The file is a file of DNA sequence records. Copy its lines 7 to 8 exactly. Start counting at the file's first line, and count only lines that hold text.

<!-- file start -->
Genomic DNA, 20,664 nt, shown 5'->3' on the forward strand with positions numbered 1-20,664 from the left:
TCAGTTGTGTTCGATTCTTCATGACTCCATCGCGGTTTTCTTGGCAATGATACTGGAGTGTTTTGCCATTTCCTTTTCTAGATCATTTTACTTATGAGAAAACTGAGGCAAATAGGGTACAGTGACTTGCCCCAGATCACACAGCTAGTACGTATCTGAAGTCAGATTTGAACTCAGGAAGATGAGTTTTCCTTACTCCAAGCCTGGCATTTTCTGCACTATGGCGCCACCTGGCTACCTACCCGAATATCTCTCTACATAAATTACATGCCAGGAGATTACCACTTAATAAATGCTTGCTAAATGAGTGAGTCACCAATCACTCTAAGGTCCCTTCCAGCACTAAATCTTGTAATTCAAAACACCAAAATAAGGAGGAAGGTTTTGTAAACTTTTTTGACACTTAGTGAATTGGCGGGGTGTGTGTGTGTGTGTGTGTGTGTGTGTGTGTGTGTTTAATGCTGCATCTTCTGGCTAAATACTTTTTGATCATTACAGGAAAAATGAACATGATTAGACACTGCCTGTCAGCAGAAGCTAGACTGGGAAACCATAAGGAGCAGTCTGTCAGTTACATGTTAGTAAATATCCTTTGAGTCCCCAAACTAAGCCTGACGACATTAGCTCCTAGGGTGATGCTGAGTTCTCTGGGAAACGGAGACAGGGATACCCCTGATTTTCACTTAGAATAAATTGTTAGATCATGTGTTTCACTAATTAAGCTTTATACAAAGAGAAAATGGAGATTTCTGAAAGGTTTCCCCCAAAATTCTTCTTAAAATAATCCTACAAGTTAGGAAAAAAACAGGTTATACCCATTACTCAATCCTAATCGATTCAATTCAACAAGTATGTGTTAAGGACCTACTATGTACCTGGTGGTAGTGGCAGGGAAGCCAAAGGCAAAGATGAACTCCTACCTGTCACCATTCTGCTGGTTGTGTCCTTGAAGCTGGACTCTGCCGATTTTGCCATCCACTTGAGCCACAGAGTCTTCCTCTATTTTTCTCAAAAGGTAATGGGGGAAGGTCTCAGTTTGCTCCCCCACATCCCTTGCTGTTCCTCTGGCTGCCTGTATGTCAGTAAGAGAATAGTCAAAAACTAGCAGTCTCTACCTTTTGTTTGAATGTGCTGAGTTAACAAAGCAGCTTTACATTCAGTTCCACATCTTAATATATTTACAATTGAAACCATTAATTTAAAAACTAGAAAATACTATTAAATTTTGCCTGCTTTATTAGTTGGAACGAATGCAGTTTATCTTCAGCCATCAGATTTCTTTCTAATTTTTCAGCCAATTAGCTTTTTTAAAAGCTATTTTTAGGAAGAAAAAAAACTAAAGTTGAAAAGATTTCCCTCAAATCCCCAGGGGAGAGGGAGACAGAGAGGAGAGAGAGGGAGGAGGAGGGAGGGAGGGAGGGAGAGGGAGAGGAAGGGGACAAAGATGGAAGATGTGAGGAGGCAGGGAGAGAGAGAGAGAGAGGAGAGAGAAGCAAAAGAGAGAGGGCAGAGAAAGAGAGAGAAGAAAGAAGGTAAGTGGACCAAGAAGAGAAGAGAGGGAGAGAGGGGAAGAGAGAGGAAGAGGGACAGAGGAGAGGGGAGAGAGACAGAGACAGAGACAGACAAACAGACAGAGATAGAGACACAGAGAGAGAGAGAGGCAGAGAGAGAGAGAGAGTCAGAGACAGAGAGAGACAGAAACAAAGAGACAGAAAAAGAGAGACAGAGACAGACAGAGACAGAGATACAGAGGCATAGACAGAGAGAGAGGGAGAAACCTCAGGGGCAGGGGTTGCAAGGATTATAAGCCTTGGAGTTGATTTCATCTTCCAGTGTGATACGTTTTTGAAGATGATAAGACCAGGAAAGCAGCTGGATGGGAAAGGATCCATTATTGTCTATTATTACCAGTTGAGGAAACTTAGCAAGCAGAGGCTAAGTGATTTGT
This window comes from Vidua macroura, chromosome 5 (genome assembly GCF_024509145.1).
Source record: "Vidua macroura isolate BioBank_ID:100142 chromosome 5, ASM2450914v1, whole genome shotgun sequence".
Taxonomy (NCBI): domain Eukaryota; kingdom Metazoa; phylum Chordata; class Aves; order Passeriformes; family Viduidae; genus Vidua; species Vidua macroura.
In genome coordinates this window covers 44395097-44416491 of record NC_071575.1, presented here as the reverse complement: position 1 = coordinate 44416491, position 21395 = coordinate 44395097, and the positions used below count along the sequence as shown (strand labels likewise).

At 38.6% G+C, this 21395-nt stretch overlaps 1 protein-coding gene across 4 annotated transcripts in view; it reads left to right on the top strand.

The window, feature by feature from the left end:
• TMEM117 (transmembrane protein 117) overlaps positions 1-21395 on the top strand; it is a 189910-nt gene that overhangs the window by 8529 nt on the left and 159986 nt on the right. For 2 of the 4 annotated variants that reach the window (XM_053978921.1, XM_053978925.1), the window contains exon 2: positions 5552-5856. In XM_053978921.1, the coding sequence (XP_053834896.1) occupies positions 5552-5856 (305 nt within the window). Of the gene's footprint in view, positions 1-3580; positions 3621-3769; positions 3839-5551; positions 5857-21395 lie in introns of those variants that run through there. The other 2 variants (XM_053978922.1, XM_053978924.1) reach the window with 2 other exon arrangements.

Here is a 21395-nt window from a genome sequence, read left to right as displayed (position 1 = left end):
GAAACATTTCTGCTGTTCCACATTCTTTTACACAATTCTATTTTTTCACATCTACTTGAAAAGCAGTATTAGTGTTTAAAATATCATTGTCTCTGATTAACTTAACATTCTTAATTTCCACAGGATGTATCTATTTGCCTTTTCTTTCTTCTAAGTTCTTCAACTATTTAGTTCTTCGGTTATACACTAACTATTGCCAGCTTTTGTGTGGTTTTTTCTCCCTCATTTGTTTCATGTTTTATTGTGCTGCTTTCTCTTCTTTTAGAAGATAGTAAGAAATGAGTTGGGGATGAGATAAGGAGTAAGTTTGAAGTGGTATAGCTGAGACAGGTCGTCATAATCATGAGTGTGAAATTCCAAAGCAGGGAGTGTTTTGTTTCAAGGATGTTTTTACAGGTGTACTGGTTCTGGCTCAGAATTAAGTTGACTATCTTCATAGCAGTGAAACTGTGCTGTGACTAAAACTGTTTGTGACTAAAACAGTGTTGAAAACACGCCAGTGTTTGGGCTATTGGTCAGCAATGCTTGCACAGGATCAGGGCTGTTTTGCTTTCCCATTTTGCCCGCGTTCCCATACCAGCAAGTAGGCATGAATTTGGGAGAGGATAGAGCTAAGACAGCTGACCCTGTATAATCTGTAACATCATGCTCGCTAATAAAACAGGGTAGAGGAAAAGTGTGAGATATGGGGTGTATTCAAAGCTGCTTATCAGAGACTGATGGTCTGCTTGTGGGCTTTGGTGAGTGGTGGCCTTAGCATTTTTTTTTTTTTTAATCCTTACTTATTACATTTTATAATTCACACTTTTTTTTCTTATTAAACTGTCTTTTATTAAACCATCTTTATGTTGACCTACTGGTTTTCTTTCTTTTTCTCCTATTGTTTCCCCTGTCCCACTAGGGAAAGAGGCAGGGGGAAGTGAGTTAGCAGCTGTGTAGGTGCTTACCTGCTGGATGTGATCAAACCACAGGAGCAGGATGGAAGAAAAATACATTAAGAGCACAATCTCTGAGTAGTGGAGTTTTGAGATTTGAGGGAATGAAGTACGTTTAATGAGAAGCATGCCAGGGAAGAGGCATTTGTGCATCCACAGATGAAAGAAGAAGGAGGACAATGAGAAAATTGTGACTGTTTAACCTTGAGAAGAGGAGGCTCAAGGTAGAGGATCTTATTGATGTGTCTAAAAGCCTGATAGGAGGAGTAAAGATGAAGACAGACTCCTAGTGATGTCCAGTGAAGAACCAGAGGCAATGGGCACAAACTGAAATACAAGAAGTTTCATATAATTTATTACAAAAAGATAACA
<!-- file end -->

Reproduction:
At 38.6% G+C, this 21395-nt stretch overlaps 1 protein-coding gene across 4 annotated transcripts in view; it reads left to right on the top strand.

The window, feature by feature from the left end: